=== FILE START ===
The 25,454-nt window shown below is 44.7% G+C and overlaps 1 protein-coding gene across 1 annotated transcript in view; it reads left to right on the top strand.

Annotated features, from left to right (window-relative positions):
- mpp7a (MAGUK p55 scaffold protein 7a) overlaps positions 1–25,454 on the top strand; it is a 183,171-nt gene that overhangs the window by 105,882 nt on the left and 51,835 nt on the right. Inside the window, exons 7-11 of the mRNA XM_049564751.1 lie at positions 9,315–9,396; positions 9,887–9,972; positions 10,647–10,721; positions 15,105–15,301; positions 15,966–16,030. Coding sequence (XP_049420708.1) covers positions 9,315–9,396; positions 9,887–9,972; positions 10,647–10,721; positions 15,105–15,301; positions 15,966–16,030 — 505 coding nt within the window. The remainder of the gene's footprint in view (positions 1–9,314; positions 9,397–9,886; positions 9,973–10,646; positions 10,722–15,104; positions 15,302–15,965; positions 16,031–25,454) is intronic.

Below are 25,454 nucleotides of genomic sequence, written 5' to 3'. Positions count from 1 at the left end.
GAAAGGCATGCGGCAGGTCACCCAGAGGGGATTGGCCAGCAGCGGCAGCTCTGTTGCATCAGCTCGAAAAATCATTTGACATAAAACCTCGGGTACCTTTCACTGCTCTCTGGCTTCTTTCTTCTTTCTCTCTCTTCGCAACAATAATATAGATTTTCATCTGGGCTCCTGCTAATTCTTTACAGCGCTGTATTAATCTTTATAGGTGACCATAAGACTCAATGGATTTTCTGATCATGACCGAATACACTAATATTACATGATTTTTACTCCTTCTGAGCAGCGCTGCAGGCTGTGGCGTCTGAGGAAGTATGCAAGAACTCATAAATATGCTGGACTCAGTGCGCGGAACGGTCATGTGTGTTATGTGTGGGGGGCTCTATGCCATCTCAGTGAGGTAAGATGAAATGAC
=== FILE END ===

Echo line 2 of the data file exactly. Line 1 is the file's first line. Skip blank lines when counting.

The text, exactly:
Annotated features, from left to right (window-relative positions):